Plaintiff says that the above evidence was sufficient to create a jury issue on her claim for punitive damages. Sauve and Koons argue, however, that this evidence, while sufficient to support a recovery of compensatory damages for fraud, fails to show actual or express malice. Relying on Giant of Virginia v. Pigg, 207 Va. 679, 152 S.E.2d 271 (1967), and F.B.C. Stores, Inc. v. Duncan, 214 Va. 246, 198 S.E.2d 595 (1973), they argue there can be no recovery of punitive damages in an action alleging fraud in the absence of a showing of actual or express malice. This reliance on Pigg and Duncan is misplaced.
In discussing the proof necessary to support an award of punitive damages in Pigg, we pointed out:"Punitive or exemplary damages are allowable only where there is misconduct or actual malice, or such recklessness or negligence as to evince a conscious disregard of the rights of others. They are allowed not so much as compensation for plaintiff's loss, as to warn others and to punish the wrongdoer, if he has acted wantonly, oppressively, or with such malice as to evince a spirit of [mischief] or criminal indifference to civil obligations. Wilful or wanton conduct imports knowledge and consciousness that injury will result from the act done. [citations omitted]." 207 Va. at 685-86, 152 S.E.2d at 277.
While finding that legal malice could be inferred by a showing of a want of probable cause, we held that actual or express malice necessary to support an award for punitive damages could not be inferred from such a showing. 207 Va. at 685, 152 S.E.2d at 276.
Likewise, in Duncan which was an action for false imprisonment, we held that while a showing of legal malice, inferred from the circumstances, might be sufficient to sustain an award of compensatory damages, punitive damages can be supported only by proof of actual malice. 214 Va. at 252, 198 S.E.2d at 600.
More recently in Lee v. Southland Corp., 219 Va. ___, 244 S.E.2d 756, 759 (1978), we said:"In a malicious prosecution action, it is proper to award punitive damages only when actual malice, or malice in fact, has been established by the evidence. Legal malice, which may be inferred from want of probable cause, is not sufficient. Actual malice, or malice in fact, may be established by showing that the prosecutor's action was prompted by ill will, malevolence, grudge, spite, wicked intention, or a conscious disregard of the rights of another. Pigg, supra, 207 [Va.] at 685-86, 152 S.E.2d at 277, and the many cases there cited."
Lee stands for the further proposition that actual malice, or malice in fact, may be proven by circumstantial evidence. 219 Va. at ___, 244 S.E.2d at 759.
We hold that the same rule of the proof necessary to support a claim for punitive damages which applies to actions for false arrest, false imprisonment and malicious prosecution also applies to a claim for punitive damages in an action based on fraud; namely, that punitive damages may be recovered only if there is proof, either direct or circumstantial, showing actual malice.
*742 In its consideration of the motion to strike the plaintiff's claim for punitive damages, the trial court should have resolved any reasonable doubt as to the sufficiency of the evidence in plaintiff's favor and should have granted the motion only if it was conclusively apparent that the plaintiff had proved no cause of action for punitive damages against defendants, or if it plainly appeared that the court would have been compelled to set aside any verdict for punitive damages found for the plaintiff as being without evidence to support it. All inferences which may be fairly drawn from the evidence must be considered most favorably to the plaintiff and where there are several inferences which may be drawn, though they differ in degree of probability, the court must adopt those most favorable to the party whose evidence it is sought to have struck out, unless the inferences be strained, forced or contrary to reason. Semones v. Johnson, 217 Va. 293, 294-95, 227 S.E.2d 731, 733 (1976).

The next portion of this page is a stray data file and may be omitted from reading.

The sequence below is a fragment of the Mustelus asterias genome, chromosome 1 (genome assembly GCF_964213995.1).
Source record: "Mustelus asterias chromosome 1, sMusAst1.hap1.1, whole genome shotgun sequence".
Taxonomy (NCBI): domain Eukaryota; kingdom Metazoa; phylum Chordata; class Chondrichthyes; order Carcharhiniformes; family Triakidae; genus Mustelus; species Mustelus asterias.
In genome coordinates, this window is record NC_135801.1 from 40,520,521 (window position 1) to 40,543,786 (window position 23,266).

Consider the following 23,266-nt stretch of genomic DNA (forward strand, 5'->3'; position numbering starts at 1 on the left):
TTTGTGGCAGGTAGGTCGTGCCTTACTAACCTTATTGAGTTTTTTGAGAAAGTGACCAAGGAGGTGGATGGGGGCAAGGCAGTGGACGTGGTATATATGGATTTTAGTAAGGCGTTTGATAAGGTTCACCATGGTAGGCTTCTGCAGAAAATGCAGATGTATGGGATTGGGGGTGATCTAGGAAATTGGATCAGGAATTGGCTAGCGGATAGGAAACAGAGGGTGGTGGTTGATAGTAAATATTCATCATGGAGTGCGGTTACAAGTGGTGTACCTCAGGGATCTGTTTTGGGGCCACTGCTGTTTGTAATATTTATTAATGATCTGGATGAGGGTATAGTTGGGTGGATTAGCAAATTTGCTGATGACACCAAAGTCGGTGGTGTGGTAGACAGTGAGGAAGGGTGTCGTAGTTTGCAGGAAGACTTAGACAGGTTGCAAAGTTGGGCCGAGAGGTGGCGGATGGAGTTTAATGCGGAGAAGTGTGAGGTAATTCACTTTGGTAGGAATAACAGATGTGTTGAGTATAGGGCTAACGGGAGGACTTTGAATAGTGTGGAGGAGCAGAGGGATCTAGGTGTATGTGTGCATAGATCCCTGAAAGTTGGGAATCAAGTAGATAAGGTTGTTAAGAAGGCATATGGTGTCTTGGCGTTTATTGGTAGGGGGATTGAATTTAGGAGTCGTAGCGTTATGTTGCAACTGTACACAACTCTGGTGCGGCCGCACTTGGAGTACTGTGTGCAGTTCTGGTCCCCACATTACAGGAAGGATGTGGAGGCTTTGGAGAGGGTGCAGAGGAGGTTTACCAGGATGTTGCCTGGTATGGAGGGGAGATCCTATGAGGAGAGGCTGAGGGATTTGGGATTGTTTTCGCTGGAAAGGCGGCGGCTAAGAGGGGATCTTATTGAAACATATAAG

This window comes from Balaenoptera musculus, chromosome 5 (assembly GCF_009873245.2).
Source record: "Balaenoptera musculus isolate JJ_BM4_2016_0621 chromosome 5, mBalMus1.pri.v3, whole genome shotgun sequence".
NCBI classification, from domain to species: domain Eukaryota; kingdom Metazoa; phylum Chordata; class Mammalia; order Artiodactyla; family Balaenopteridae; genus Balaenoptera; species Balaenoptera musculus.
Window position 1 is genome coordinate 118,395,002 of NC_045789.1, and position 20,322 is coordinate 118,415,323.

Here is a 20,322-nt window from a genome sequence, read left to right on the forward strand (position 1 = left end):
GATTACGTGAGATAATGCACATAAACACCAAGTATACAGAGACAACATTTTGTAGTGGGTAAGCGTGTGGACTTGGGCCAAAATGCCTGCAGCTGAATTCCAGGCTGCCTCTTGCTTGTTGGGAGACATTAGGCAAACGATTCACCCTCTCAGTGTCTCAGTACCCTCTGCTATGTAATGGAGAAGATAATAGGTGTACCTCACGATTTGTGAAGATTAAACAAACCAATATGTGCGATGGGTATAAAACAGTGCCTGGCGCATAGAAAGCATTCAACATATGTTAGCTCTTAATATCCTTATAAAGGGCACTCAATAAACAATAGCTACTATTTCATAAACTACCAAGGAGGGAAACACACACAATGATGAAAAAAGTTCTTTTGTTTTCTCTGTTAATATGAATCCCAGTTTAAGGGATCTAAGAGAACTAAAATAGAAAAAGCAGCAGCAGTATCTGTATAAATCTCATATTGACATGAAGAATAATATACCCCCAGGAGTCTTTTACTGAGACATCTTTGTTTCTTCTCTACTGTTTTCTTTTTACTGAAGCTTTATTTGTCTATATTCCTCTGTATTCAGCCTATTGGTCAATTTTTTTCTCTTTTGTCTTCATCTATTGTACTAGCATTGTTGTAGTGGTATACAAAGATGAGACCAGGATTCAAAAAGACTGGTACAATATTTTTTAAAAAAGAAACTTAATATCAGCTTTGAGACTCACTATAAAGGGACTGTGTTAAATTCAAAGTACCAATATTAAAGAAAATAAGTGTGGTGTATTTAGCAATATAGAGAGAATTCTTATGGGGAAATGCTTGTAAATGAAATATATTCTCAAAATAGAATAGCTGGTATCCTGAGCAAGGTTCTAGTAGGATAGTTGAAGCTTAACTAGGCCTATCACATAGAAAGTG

The question then becomes whether the plaintiff's evidence, and all reasonable inferences therefrom, was sufficient to permit the jury to find that Sauve was so reckless or negligent as to evince a conscious disregard of the plaintiff's rights; that is, whether Sauve acted wantonly, oppressively, or with such malice as to evince a spirit of mischief or criminal indifference to civil obligations. We think it sufficient in this respect.
In awarding compensatory damages to the plaintiff, the jury necessarily found that Sauve committed legal fraud in connection with the sale to Jordan. While Sauve denied any misconduct, or having knowledge of the Wise transaction, that transaction was certainly known to Koons as it was recorded in the company's records, records which were available to Sauve but not to Jordan. Indeed, Sauve and a corporate officer of Koons both testified that even had they been aware of the Wise transaction, they would have sold the car to Jordan as a new car.
Considered in a light most favorable to plaintiff, the evidence of Sauve's misrepresentation that the car was new, coupled with his misstatements about the accumulated mileage, price sticker, brakes, sticker price and discount, and financing, would have justified the jury in finding Sauve's misconduct to be of such a reckless and negligent character as to evince a conscious disregard of Jordan's rights. Though not inevitable, this was a possible conclusion, making the punitive damage issue one for the jury to decide on proper instructions.
Therefore, we will reverse that part of the judgment order of the trial court which denied the plaintiff's claim for punitive damages, and the case will be remanded for a new trial solely on that issue.
Reversed in part and remanded.